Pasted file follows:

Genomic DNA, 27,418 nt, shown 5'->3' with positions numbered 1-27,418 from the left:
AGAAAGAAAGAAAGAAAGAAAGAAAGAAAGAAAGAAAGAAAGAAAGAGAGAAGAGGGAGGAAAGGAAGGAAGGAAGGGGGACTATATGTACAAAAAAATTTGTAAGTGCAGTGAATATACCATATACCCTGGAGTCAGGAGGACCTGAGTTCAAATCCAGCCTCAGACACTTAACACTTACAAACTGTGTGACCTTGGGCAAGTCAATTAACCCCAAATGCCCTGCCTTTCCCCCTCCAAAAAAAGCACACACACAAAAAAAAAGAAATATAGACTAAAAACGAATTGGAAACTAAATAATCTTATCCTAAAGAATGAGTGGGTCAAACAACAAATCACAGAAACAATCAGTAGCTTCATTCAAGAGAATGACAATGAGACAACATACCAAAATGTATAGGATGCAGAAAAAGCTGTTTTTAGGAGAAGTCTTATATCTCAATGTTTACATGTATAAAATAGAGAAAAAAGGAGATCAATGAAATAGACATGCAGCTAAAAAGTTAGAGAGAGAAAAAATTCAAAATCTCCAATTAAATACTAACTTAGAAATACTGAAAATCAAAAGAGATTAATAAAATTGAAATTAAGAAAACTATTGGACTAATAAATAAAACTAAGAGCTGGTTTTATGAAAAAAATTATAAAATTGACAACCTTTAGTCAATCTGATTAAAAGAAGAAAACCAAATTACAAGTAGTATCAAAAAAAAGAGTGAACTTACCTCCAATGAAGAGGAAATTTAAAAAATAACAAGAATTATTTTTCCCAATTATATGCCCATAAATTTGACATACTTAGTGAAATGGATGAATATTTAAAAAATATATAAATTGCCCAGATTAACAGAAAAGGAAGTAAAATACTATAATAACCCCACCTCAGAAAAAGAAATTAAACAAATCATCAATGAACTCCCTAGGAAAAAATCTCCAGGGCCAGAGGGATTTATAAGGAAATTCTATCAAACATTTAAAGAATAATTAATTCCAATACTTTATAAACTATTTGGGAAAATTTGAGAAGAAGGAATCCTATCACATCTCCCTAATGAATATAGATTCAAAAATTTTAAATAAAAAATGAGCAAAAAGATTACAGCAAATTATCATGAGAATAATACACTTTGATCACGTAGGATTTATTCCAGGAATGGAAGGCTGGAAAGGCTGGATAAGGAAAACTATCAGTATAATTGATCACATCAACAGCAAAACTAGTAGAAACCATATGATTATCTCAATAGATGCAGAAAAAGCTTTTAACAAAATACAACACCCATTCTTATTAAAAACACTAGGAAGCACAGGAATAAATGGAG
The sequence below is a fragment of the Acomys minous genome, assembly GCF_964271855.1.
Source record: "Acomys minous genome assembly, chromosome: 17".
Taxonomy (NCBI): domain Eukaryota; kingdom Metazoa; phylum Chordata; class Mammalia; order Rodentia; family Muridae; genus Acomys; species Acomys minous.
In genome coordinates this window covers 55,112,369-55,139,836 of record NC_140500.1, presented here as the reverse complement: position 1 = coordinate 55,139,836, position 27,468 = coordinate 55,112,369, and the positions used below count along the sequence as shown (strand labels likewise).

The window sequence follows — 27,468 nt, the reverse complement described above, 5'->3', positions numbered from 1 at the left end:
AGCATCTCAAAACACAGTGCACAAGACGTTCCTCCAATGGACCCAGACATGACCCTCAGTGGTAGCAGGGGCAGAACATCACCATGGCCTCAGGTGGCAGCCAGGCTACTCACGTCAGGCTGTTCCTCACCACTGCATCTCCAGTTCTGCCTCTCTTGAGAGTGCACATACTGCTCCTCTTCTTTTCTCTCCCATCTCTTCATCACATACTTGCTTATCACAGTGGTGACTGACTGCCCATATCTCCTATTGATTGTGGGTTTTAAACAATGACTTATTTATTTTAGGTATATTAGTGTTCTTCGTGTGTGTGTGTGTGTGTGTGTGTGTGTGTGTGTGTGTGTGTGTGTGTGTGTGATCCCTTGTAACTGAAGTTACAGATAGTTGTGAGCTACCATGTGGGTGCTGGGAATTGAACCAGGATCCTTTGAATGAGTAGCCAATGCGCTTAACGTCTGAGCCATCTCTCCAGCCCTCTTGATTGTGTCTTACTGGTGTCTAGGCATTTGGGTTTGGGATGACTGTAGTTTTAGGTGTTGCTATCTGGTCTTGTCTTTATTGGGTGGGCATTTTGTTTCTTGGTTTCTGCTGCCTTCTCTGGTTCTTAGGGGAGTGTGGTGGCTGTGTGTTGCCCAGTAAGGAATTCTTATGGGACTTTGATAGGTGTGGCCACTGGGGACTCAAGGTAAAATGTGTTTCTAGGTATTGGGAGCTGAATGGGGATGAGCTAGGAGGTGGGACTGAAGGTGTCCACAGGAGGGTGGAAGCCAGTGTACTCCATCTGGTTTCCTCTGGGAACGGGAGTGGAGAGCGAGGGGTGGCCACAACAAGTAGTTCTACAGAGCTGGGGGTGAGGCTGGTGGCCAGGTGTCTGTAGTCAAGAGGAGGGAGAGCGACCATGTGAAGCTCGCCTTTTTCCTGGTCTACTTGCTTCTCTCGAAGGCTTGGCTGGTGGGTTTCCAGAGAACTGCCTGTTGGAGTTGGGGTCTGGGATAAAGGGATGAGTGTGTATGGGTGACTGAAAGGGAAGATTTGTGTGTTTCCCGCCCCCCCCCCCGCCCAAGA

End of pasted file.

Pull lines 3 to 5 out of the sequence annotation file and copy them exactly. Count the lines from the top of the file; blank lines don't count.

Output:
The sequence below is a fragment of the Acomys minous genome, assembly GCF_964271855.1.
Source record: "Acomys minous genome assembly, chromosome: 17".
Taxonomy (NCBI): domain Eukaryota; kingdom Metazoa; phylum Chordata; class Mammalia; order Rodentia; family Muridae; genus Acomys; species Acomys minous.